By Andrew Cawthorne
BELO HORIZONTE, Brazil, June 22 (Reuters) - England's wounded 'Three Lions' play for pride only in their final World Cup game on Tuesday against Costa Rica who want another scalp to seal top spot in Group D after shocking Uruguay and Italy.
In a thrilling tournament with no pushover teams, the Central Americans have perhaps proved the biggest surprise, fully deserving wins over two former world champions that have taken them beyond the group stage for the fist time since 1990.
Having beaten Uruguay 3-1 in their opener, then marked Italy's Andrea Pirlo and Mario Balotelli out of the second game in a 1-0 win, the 'Ticos' are bouncing and will have no fear of England who they have never played before.
Even a draw would guarantee Costa Rica top spot and a last-16 match against the runners-up in Group C.
"Surprise is for the non-believers!" said midfielder Celso Borges of his team's remarkable World Cup so far.
England, who had been looking at this fixture as their easiest in the group, will treat Costa Rica with newfound respect but may understandably be more focused on their own tortured emotions after a miserable time in Brazil.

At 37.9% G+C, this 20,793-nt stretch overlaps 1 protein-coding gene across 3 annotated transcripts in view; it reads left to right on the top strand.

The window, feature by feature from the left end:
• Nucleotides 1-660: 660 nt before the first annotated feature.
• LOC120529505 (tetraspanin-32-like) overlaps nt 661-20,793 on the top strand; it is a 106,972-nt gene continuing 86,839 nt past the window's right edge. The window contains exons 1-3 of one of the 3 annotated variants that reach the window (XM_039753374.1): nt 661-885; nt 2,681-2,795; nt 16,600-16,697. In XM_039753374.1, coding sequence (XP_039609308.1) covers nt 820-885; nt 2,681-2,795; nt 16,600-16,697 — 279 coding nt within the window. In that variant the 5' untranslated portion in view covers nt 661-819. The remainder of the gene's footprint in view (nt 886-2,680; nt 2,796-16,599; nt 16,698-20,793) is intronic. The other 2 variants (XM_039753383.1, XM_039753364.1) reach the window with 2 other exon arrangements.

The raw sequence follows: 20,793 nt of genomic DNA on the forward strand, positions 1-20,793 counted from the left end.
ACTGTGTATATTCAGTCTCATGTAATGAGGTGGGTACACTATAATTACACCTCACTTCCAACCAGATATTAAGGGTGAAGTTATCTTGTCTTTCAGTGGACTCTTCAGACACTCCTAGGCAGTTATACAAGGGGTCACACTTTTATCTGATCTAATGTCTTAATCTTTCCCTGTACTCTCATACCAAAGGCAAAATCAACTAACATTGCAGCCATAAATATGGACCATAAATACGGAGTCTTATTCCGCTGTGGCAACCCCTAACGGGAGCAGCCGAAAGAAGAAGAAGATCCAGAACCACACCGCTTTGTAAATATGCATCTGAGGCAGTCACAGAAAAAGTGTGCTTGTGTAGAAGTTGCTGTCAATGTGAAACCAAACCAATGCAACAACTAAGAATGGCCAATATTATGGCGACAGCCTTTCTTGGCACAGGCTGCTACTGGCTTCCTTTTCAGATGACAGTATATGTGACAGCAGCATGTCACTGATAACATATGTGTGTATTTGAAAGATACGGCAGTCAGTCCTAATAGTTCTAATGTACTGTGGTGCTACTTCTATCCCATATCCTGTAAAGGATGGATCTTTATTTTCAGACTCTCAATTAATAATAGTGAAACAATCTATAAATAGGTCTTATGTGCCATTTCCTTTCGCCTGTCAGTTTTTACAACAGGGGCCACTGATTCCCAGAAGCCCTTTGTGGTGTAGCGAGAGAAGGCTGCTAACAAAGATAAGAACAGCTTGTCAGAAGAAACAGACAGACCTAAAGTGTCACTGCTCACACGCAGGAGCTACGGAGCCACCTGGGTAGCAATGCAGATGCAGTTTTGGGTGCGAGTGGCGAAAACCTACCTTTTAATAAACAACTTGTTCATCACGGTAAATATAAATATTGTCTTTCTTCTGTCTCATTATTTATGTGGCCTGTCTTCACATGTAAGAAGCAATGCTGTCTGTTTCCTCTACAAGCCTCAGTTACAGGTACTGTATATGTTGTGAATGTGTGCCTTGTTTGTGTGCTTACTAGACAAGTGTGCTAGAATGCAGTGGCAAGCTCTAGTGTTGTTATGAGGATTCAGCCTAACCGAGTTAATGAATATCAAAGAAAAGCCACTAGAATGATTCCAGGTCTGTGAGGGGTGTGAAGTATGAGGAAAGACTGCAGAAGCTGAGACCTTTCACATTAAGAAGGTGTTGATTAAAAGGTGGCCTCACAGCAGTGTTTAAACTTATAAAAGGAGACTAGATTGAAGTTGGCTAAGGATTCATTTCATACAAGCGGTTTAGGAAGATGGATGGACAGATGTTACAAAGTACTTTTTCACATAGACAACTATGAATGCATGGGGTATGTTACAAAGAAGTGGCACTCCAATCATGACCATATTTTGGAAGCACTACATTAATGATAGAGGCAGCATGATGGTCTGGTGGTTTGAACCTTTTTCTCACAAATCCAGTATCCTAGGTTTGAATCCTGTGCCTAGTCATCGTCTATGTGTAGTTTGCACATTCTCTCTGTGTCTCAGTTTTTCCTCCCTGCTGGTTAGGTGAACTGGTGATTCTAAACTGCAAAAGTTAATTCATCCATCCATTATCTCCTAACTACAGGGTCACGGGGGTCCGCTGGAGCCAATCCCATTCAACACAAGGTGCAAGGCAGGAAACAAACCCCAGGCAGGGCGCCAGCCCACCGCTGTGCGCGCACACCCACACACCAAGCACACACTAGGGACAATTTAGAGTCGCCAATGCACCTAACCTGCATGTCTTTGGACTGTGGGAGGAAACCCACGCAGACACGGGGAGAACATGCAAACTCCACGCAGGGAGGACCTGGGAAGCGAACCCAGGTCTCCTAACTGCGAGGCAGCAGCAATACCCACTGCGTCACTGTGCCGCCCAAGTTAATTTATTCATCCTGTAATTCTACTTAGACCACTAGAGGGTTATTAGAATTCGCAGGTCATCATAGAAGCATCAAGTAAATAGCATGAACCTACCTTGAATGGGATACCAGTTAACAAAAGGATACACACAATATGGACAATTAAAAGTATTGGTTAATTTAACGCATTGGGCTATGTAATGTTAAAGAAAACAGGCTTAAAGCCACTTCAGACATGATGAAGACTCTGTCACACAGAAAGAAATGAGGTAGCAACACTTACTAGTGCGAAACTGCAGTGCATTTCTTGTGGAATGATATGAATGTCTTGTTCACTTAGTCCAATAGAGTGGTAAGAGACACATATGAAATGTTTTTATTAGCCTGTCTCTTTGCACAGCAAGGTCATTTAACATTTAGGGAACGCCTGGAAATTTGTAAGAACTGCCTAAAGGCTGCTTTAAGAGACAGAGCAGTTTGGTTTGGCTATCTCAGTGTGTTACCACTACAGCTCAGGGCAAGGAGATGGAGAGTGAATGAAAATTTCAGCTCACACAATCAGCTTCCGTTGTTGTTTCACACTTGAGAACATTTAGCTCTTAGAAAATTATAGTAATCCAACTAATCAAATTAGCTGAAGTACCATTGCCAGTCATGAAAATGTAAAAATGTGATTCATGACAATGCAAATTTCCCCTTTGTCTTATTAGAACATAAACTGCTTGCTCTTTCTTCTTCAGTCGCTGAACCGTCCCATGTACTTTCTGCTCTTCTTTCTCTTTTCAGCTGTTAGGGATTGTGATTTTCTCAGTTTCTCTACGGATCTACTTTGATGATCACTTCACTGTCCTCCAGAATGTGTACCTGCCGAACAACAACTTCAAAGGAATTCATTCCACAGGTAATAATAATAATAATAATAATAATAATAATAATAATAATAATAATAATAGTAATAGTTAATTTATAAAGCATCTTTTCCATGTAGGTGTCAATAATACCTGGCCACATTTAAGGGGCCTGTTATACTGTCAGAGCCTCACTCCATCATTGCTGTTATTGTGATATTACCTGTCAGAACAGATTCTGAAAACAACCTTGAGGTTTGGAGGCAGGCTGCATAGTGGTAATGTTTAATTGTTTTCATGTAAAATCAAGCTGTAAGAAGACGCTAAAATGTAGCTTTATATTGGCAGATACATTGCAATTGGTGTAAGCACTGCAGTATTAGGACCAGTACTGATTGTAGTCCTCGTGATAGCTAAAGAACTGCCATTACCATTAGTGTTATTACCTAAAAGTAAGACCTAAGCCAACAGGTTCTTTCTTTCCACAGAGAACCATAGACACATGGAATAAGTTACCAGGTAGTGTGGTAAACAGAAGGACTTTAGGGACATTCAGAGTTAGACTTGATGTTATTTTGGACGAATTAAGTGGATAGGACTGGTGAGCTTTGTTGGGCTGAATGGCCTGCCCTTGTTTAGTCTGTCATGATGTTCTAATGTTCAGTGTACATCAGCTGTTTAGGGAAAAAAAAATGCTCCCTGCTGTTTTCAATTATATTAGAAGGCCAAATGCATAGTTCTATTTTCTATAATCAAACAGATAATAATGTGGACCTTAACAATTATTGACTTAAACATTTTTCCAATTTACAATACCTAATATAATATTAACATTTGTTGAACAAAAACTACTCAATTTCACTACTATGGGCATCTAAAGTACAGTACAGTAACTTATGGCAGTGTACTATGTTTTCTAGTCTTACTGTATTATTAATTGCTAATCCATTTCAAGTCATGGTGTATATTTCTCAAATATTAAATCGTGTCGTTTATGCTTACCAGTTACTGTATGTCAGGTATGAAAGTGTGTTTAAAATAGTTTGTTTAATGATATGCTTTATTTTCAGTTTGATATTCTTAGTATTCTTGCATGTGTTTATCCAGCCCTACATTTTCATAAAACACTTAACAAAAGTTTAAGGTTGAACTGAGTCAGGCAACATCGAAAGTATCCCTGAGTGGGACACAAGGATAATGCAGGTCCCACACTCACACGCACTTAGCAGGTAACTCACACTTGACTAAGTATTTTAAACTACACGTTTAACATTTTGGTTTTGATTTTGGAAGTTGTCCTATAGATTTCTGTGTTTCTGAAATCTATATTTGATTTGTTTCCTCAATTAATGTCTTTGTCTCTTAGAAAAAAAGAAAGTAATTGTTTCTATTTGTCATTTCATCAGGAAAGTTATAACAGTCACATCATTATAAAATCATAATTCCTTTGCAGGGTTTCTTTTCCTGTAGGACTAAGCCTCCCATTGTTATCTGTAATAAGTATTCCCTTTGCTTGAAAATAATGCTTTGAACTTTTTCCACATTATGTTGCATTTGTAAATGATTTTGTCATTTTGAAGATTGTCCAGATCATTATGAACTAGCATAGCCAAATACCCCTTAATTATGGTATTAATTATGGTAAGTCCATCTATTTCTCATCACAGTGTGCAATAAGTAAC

"Obviously we're hurting," said a despondent Wayne Rooney, whose first goal at a World Cup came against Uruguay but was little consolation for the humiliation of England's first failure to progress past the group stage since 1958.
"We have to try and pick ourselves up for this game on Tuesday, go out fighting and show our pride," he said.
Though they showed speed and brightness in attack for long periods, and even FIFA boss Sepp Blatter called them unlucky, England were outwitted in losses to Italy and Uruguay.
Despite his failure, coach Roy Hodgson has been ratified to stay on for the 2016 European Championship and has no choice but to keep faith with England's new crop of exciting young players and prevent the Brazil experience denting their progress.
He may therefore blood 18-year-old left back Luke Shaw against Costa Rica and also start exciting midfielder Ross Barkley, 20. Winger Alex Oxlade-Chamberlain, 20, is available after injury and could also see some action.
The new generation may have little interest in tales from the distant past, but one they should perhaps not ignore is England's infamous 1950 defeat by the United States in Belo Horizonte, one of the biggest all-time World Cup upsets.
A cocky England team known as the "Kings of Football" came to the Brazilian city expecting a goalfest against a team of U.S. amateurs, but were undone 1-0 by a goal from a New York dishwasher.
The crestfallen current England team will display no such arrogance when they take the field for the last time at the finals before returning home to watch the rest of the tournament on TV. (Additional reporting by Philip O'Connor in Recife; editing by Ken Ferris)
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